It’s autumn, which means parents only have a few more months before they must make a decision about what kind of school their tiny humans will be in next year. By late winter, most preschools, magnate schools, private kinders, and daycare centers will commence their fall enrollment for 2020. Can you believe it? With the holidays smack in the middle, it’s all going to be here faster than you might imagine!
Although every city (or town) is a little different it seems that, on the whole, the daycare/preschool search is so ridiculously competitive. I was wholly unprepared for this reality when Tiny was born… and it’s bit me in the butt more than once.
Before Tiny was born we had a nanny lined up for my return to work and it never occurred to me that I ought to have a backup plan. I did, after all, have my first choice all buttoned up. That was until her husband was offered an incredible job opportunity in a different city. I suddenly found myself two months postpartum and scrambling to find a new solution. After I returned to work to find some disagreeable personnel changes I was actually grateful that not having an ideal childcare situation provided me a much-needed excuse to resign and stay home while I worked on my graduate school applications. I did not realize that my search for graduate schools, however, came after the deadlines for nearly every decent preschool, daycare, or mother’s day out program nearby. I did get Tiny into a program just in the nick of time but I was decidedly less than thrilled with the teachers once she moved from the infant room. Unfortunately I did not have the bandwidth (or the help I needed from Hubbin) to start the process again. Feeling completely stuck because I was in graduate school, I just stuck it out until graduation. Tiny was doing well and seemed to be happy and that had to be enough until I finished school… but I was definitely counting down the days. It turned out that my misgivings (and all the letters of complaint I sent) were justified because, three weeks after graduation, the school was forced to close by the state governing agencies.
Unfortunately, once again, I was left scrambling to find a childcare program again but was much wiser this time around, if not totally frazzled and fried from grad school. And now it’s time to start considering Kindergarten choices – regardless of whether she attends our neighborhood school, a private school, a charter, or one of our districts’ many magnates, we have to finish the application process by the end of January… so now is the time to tour and ask questions.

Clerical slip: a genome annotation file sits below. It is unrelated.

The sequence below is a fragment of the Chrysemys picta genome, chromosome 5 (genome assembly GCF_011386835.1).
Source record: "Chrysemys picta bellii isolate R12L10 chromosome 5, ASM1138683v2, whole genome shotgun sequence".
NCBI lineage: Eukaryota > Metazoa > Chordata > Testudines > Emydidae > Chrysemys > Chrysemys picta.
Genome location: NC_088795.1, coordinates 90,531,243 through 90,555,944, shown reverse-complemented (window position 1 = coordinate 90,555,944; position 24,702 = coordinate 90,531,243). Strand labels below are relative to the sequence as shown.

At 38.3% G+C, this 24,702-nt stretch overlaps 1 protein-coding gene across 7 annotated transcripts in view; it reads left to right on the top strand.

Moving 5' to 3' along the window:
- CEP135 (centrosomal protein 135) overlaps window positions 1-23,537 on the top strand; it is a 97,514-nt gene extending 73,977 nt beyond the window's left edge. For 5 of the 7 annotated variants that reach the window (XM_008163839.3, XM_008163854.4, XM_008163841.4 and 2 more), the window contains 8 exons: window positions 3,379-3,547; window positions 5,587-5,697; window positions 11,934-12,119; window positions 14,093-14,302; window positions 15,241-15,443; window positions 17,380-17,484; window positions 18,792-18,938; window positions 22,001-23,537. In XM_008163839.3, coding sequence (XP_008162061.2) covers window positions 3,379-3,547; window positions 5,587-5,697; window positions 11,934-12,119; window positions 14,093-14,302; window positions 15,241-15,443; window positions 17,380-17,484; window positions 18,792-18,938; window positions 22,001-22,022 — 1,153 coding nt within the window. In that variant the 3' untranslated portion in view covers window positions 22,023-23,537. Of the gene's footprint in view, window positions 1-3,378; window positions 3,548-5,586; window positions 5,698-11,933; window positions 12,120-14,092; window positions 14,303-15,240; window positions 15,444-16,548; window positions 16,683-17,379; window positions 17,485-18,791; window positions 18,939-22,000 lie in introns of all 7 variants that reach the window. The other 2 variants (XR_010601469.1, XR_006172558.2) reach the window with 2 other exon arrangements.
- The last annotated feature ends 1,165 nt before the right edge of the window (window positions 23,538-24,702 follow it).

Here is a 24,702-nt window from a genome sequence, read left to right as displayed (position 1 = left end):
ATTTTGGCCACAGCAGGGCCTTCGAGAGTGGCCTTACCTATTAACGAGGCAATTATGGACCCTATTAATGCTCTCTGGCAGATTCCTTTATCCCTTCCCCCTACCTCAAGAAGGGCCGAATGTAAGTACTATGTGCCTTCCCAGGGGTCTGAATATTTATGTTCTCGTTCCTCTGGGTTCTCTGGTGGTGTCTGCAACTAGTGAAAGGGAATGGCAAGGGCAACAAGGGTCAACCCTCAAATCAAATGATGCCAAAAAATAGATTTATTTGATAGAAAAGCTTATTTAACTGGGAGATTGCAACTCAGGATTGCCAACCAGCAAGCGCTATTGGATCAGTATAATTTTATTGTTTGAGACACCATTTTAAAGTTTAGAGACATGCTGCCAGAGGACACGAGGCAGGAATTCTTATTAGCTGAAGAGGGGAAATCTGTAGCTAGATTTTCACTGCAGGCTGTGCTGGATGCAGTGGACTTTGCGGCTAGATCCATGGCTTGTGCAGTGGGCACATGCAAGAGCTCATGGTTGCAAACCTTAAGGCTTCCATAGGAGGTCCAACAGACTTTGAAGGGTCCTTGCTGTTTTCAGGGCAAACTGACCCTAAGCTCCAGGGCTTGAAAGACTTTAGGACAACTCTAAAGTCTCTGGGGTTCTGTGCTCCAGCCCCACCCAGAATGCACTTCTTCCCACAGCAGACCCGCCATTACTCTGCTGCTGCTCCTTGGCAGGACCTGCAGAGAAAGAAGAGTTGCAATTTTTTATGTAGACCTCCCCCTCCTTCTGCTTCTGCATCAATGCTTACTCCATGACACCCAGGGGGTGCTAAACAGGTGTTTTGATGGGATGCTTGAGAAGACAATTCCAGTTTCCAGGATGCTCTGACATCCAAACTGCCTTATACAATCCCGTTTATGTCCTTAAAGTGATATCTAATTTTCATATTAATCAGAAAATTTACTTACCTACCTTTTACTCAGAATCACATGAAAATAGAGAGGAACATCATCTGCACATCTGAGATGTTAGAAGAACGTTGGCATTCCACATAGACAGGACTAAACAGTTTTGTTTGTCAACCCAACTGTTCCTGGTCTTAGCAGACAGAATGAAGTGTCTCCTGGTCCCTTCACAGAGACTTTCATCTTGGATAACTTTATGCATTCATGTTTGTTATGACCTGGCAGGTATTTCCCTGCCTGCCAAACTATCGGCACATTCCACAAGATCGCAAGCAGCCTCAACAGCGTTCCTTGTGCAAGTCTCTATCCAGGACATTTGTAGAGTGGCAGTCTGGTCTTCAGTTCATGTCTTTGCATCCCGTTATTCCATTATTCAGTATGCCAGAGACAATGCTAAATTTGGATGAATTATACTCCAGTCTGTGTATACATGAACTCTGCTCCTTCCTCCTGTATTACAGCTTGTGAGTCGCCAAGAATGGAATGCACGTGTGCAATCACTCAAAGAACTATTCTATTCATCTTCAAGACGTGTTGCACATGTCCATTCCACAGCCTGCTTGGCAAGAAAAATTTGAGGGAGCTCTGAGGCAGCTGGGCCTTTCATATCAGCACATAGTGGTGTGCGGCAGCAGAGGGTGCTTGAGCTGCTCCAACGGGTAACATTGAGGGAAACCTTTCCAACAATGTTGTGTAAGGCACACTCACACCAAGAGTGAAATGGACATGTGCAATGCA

All-in-all I’ve had to find childcare four times in Tiny’s four-year existence. I’ve learned a lot in each of those processes and feel much more equipped to tackle the Kinder process than I’ve felt in any previous search. Here is what I’ve identified as the five ‘musts’ in any school or childcare search.
Start early by identifying your resources… and be patient
Regardless of what stage of education you are in, start early. Don’t wait, like I did, until you’ve already started your new job or graduate program. Start investigating your options so that you are prepared if/when you have to make a decision (or find a backup). Start looking out for resources to help you find more information. Remember there are many online resources available, many of which I have linked below. You can also utilize simple Google searches, chat with other moms, find a neighborhood Facebook or NextDoor group on the topic, and drive around looking for schools and centers near you. I want to focus on one often-unknown resource, though, in this section.
Many employers have EAPs (Employee Assistance Programs) that are designed to confidentially help employees deal with work-life stressors including mental health, financial planning, and family concerns (including finding a daycare or getting some counseling to help you manage the stress). These programs are often under-utilized. While not necessarily required by law, non-discrimination laws do implicate the need for these and, in my opinion, any employer worth their salt will have one of these. Find out if your company has one – and investigate your husband’s company on your own because anecdotal evidence suggests most men will balk at asking HR if this exists.
Once you’ve identified your resources and started your research, be patient. You will likely have to make some hard decisions and compromises, you will encounter wait lists and disappointments, and you will find that things don’t always move at the speed you desire. Decide at the beginning to be patient and keep your blood pressure down.